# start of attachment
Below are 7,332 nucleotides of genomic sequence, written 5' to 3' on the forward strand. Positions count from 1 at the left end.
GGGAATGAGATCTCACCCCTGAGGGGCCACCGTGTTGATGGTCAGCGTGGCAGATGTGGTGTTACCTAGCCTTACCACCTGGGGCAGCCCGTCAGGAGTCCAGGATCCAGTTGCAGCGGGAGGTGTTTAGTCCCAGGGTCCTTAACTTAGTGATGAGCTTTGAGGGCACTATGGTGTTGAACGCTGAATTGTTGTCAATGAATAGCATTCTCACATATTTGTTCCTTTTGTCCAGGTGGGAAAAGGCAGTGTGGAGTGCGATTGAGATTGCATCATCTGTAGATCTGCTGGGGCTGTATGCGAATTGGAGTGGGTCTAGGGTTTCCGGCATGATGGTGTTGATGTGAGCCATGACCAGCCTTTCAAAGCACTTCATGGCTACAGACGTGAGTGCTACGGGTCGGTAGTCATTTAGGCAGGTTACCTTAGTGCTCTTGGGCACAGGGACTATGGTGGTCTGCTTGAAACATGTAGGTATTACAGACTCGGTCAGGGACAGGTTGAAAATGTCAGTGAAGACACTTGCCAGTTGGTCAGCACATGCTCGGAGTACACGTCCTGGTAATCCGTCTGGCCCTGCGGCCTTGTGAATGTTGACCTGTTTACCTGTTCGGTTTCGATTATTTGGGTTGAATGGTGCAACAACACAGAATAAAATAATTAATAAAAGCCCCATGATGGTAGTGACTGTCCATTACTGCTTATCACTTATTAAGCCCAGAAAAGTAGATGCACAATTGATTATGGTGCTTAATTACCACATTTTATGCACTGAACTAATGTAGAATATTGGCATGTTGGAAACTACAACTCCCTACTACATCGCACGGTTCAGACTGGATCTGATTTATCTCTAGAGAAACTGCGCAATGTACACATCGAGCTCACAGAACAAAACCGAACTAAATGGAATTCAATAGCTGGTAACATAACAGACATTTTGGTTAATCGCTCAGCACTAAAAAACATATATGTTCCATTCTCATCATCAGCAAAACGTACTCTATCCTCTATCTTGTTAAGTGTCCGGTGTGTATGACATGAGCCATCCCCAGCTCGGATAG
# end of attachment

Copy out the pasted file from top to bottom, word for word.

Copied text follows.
Below are 7,332 nucleotides of genomic sequence, written 5' to 3' on the forward strand. Positions count from 1 at the left end.
GGGAATGAGATCTCACCCCTGAGGGGCCACCGTGTTGATGGTCAGCGTGGCAGATGTGGTGTTACCTAGCCTTACCACCTGGGGCAGCCCGTCAGGAGTCCAGGATCCAGTTGCAGCGGGAGGTGTTTAGTCCCAGGGTCCTTAACTTAGTGATGAGCTTTGAGGGCACTATGGTGTTGAACGCTGAATTGTTGTCAATGAATAGCATTCTCACATATTTGTTCCTTTTGTCCAGGTGGGAAAAGGCAGTGTGGAGTGCGATTGAGATTGCATCATCTGTAGATCTGCTGGGGCTGTATGCGAATTGGAGTGGGTCTAGGGTTTCCGGCATGATGGTGTTGATGTGAGCCATGACCAGCCTTTCAAAGCACTTCATGGCTACAGACGTGAGTGCTACGGGTCGGTAGTCATTTAGGCAGGTTACCTTAGTGCTCTTGGGCACAGGGACTATGGTGGTCTGCTTGAAACATGTAGGTATTACAGACTCGGTCAGGGACAGGTTGAAAATGTCAGTGAAGACACTTGCCAGTTGGTCAGCACATGCTCGGAGTACACGTCCTGGTAATCCGTCTGGCCCTGCGGCCTTGTGAATGTTGACCTGTTTACCTGTTCGGTTTCGATTATTTGGGTTGAATGGTGCAACAACACAGAATAAAATAATTAATAAAAGCCCCATGATGGTAGTGACTGTCCATTACTGCTTATCACTTATTAAGCCCAGAAAAGTAGATGCACAATTGATTATGGTGCTTAATTACCACATTTTATGCACTGAACTAATGTAGAATATTGGCATGTTGGAAACTACAACTCCCTACTACATCGCACGGTTCAGACTGGATCTGATTTATCTCTAGAGAAACTGCGCAATGTACACATCGAGCTCACAGAACAAAACCGAACTAAATGGAATTCAATAGCTGGTAACATAACAGACATTTTGGTTAATCGCTCAGCACTAAAAAACATATATGTTCCATTCTCATCATCAGCAAAACGTACTCTATCCTCTATCTTGTTAAGTGTCCGGTGTGTATGACATGAGCCATCCCCAGCTCGGATAG